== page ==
Survival rates are high: According to data, between 77 and 88 percent of patients are alive after five years.
Mr. McKivison’s condition is unknown.
Roundup’s ingredients include several carcinogens, including glyphosate.
Two key ingredients in Roundup, glyphosate and polyethoxylated seboamine (POEA), work together to make the product carcinogenic. Scientists have known since at least 1991 that pesticides with glyphosate and other chemicals are more harmful than glyphosate alone.
Subsequent studies, including one from 2004found that Roundup triggered two telltale signs of tumor growth, including abnormal cell development.
POEA increases the amount of time that Roundup chemicals remain on the skin.
The skin becomes irritated, making it easier for toxins to pass through the walls of blood vessels.
It is thought that from there, chemicals can leach into the bone and infiltrate the bone marrow, affecting the production of blood cells.
There has been debate about whether glyphosate is a true carcinogen. The World Health Organization’s cancer agency published a report in 2015 classifying the ingredient as a possible carcinogen.
The United States Environmental protection agencyMeanwhile, he maintained that “there are no concerning risks to human health” and that glyphosate is “unlikely to be a human carcinogen.”
It is known that POEA is toxic to freshwater fish and, according to expert toxicologist Dr. William Sawyer who testified in the case, it is 40 times more toxic than glyphosate.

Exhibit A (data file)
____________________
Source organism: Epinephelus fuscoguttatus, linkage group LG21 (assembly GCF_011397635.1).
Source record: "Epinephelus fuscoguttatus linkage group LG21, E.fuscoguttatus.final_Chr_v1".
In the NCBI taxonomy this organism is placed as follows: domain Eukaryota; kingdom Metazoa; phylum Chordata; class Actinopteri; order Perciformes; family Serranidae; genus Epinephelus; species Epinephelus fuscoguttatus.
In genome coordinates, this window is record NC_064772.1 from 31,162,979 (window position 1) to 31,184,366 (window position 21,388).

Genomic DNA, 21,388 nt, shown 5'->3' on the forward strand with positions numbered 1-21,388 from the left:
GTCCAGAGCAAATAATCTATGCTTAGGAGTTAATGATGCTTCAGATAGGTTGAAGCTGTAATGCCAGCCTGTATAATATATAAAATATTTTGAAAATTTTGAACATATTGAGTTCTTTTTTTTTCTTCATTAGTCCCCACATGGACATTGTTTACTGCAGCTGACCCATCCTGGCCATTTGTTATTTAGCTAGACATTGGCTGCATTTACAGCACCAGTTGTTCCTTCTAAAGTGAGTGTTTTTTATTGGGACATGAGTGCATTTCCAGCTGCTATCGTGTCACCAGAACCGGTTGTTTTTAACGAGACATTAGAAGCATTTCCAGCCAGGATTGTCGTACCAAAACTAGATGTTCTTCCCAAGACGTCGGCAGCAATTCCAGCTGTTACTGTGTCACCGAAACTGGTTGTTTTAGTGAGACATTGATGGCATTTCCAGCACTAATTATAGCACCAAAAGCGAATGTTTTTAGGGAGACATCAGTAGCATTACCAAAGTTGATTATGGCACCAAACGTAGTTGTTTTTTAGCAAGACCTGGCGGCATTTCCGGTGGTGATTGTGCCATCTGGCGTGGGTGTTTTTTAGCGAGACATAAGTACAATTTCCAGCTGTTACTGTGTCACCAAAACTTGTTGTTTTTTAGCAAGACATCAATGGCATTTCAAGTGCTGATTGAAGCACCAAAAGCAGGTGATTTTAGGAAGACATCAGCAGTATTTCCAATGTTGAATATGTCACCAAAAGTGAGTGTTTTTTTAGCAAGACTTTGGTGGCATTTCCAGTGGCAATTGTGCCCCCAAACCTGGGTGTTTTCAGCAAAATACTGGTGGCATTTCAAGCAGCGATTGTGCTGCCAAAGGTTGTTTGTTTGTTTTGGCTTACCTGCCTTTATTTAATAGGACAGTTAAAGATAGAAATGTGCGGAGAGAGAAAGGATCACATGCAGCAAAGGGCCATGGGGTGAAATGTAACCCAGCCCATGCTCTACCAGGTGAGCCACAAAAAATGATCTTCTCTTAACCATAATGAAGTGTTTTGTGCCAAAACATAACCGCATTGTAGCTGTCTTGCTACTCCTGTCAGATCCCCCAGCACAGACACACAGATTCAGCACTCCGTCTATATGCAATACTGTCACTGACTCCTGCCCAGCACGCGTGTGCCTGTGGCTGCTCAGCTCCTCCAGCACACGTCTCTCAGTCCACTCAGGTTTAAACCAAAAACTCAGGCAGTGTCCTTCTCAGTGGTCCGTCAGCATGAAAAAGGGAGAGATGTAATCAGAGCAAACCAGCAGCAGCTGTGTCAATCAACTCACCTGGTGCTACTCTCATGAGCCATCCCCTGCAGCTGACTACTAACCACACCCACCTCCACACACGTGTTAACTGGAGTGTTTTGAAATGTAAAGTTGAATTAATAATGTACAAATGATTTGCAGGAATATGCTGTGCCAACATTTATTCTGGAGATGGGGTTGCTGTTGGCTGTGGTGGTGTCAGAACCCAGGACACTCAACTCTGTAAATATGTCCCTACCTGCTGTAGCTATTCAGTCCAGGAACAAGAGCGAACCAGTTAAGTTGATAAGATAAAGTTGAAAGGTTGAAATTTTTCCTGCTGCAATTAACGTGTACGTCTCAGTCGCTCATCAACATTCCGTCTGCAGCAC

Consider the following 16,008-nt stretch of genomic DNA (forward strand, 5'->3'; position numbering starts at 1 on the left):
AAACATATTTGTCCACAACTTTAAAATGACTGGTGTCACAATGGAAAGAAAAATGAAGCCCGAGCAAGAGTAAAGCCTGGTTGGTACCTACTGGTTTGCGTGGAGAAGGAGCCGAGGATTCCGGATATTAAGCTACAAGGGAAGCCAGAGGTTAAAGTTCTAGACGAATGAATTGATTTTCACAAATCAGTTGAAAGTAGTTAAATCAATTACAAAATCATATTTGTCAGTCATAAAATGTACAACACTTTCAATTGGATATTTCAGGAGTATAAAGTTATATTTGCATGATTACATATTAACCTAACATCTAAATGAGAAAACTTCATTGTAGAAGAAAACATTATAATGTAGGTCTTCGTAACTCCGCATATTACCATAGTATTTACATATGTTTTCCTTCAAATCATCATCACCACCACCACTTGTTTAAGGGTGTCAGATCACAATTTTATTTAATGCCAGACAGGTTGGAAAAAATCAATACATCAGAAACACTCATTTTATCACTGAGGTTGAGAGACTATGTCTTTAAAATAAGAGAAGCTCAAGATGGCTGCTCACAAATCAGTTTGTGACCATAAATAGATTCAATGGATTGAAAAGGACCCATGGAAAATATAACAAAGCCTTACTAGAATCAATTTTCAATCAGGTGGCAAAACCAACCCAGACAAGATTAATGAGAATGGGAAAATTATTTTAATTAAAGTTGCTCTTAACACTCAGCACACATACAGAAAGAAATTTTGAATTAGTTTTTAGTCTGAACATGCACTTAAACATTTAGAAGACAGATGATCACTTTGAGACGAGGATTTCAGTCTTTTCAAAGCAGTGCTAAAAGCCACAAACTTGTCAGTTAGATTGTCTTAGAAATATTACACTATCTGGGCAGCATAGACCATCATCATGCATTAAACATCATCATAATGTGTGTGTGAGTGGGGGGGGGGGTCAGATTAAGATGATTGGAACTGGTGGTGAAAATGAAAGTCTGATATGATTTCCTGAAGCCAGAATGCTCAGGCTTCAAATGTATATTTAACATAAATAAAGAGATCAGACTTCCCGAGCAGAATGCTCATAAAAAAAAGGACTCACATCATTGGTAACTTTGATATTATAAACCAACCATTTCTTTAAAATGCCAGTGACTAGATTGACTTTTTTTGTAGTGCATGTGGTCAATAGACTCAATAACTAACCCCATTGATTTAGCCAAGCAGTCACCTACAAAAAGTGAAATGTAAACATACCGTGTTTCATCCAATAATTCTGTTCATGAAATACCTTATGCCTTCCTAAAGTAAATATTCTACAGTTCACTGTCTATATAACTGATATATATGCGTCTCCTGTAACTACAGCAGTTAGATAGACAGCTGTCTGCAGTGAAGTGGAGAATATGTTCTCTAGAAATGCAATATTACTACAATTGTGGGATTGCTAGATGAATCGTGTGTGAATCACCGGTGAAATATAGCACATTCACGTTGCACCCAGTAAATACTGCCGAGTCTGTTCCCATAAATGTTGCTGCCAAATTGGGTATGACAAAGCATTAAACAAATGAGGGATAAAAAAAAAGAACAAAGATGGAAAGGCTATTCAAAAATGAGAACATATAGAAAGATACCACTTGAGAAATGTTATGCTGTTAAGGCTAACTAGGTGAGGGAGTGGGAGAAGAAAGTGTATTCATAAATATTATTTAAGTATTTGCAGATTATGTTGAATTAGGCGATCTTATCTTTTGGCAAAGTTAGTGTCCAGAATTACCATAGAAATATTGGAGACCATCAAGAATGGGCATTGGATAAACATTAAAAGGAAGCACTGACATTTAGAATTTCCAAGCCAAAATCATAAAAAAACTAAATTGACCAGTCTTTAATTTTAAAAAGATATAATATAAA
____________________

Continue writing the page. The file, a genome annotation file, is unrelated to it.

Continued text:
Roundup also contains formaldehyde and ethylene oxide, both known carcinogens.
The verdict determined that Monsanto was negligent in its duty to ensure that the products it manufactured, marketed, advertised and distributed were definitely safe and, furthermore, failed to warn customers about the different risks.
The jury ruled that the company’s failures caused Mr. McKivison’s cancer, which could have been prevented if he had been properly warned.
The very high sum that could be awarded to Mr. McKivison marks an important reckoning for Bayer and Monsanto.
McKivison’s lawyers say in court papers that the case marks “50 years of negligence” and indicates that companies must undergo top-to-bottom personnel changes to finally remedy long-standing product safety and testing problems for good. data.
The appeal process could last several months or more than a year, meaning it could take at least a year – or more – until McKivison sees a penny, in case the appeal fails.
The case was heard in the Philadelphia Court of Common Pleas, which is the state’s trial court system.
The institution has been accused of being overwhelmingly in favor of plaintiffs alleging misconduct by large corporations, resulting in massive payouts to people like McKivison.
For example, in December 2022, the Philadelphia County Court of Common Pleas awarded a mesothelioma plaintiff who alleged he was exposed to asbestos contained in gaskets and packaging materials $25 million in damages.
Some have described the court as ‘judicial hell’ and a “hotbed for massive tort suits from out-of-state plaintiffs.”
This is just one of the many legal trials that Bayer has had to face over accusations that its product has caused cancer in its users.
In 2019, the San Francisco appeals court upheld a 2019 decision that awarded a whopping $86 million to Alva and Alberta Pilliod of Livermore, who sued Bayer alleging they were diagnosed with non-Hodgkins lymphoma as a direct result of 30 years of use of glyphosate-based medication. lawn treatment.
And in 2018, the terminally ill Dewayne Johnson, 46 years old at the time, won $289 million in a landmark verdict after a jury determined that the herbicide Roundup played a role in the development of his lymphoma.
That sum was later reduced to about $78 million after the trial.